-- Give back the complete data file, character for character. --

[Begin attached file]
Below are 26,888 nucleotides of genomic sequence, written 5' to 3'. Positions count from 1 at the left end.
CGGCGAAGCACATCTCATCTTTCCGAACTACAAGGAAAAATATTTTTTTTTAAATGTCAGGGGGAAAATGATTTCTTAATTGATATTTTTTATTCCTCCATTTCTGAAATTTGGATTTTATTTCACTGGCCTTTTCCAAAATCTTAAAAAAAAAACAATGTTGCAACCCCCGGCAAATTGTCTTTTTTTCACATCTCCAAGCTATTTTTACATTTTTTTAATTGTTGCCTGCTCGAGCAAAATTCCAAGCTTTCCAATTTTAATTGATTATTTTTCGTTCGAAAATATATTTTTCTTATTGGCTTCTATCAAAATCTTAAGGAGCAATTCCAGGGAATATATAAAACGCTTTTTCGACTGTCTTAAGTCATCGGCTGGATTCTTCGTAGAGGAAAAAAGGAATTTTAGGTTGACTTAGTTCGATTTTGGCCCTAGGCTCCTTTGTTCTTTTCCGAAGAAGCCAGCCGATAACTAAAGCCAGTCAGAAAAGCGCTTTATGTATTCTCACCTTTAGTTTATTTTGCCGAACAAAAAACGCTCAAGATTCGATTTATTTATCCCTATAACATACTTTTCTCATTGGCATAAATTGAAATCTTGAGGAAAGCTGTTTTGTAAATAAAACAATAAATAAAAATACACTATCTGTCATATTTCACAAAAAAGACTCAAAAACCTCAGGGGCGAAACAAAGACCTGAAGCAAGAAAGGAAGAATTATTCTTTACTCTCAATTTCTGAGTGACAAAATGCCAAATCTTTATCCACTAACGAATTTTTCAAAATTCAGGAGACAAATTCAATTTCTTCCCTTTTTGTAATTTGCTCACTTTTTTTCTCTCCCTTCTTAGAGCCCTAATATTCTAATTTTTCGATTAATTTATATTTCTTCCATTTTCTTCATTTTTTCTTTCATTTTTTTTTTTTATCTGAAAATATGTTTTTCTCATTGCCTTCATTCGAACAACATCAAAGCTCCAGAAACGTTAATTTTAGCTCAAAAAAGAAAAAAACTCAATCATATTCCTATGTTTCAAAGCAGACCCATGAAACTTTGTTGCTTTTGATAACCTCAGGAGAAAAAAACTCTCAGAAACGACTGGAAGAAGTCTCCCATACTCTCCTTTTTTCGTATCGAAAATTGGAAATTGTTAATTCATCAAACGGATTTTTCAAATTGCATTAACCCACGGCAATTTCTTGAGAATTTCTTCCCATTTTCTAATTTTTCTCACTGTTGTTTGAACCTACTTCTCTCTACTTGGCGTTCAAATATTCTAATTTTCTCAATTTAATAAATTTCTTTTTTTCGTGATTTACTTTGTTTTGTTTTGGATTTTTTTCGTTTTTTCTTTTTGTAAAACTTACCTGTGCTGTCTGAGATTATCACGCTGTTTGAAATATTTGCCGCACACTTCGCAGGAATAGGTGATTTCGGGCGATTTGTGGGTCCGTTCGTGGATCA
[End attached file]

Below are 26,888 nucleotides of genomic sequence, written 5' to 3'. Positions count from 1 at the left end.
CGGCGAAGCACATCTCATCTTTCCGAACTACAAGGAAAAATATTTTTTTTTAAATGTCAGGGGGAAAATGATTTCTTAATTGATATTTTTTATTCCTCCATTTCTGAAATTTGGATTTTATTTCACTGGCCTTTTCCAAAATCTTAAAAAAAAAACAATGTTGCAACCCCCGGCAAATTGTCTTTTTTTCACATCTCCAAGCTATTTTTACATTTTTTTAATTGTTGCCTGCTCGAGCAAAATTCCAAGCTTTCCAATTTTAATTGATTATTTTTCGTTCGAAAATATATTTTTCTTATTGGCTTCTATCAAAATCTTAAGGAGCAATTCCAGGGAATATATAAAACGCTTTTTCGACTGTCTTAAGTCATCGGCTGGATTCTTCGTAGAGGAAAAAAGGAATTTTAGGTTGACTTAGTTCGATTTTGGCCCTAGGCTCCTTTGTTCTTTTCCGAAGAAGCCAGCCGATAACTAAAGCCAGTCAGAAAAGCGCTTTATGTATTCTCACCTTTAGTTTATTTTGCCGAACAAAAAACGCTCAAGATTCGATTTATTTATCCCTATAACATACTTTTCTCATTGGCATAAATTGAAATCTTGAGGAAAGCTGTTTTGTAAATAAAACAATAAATAAAAATACACTATCTGTCATATTTCACAAAAAAGACTCAAAAACCTCAGGGGCGAAACAAAGACCTGAAGCAAGAAAGGAAGAATTATTCTTTACTCTCAATTTCTGAGTGACAAAATGCCAAATCTTTATCCACTAACGAATTTTTCAAAATTCAGGAGACAAATTCAATTTCTTCCCTTTTTGTAATTTGCTCACTTTTTTTCTCTCCCTTCTTAGAGCCCTAATATTCTAATTTTTCGATTAATTTATATTTCTTCCATTTTCTTCATTTTTTCTTTCATTTTTTTTTTTTATCTGAAAATATGTTTTTCTCATTGCCTTCATTCGAACAACATCAAAGCTCCAGAAACGTTAATTTTAGCTCAAAAAAGAAAAAAACTCAATCATATTCCTATGTTTCAAAGCAGACCCATGAAACTTTGTTGCTTTTGATAACCTCAGGAGAAAAAAACTCTCAGAAACGACTGGAAGAAGTCTCCCATACTCTCCTTTTTTCGTATCGAAAATTGGAAATTGTTAATTCATCAAACGGATTTTTCAAATTGCATTAACCCACGGCAATTTCTTGAGAATTTCTTCCCATTTTCTAATTTTTCTCACTGTTGTTTGAACCTACTTCTCTCTACTTGGCGTTCAAATATTCTAATTTTCTCAATTTAATAAATTTCTTTTTTTCGTGATTTACTTTGTTTTGTTTTGGATTTTTTTCGTTTTTTCTTTTTGTAAAACTTACCTGTGCTGTCTGAGATTATCACGCTGTTTGAAATATTTGCCGCACACTTCGCAGGAATAGGTGATTTCGGGCGATTTGTGGGTCCGTTCGTGGATCA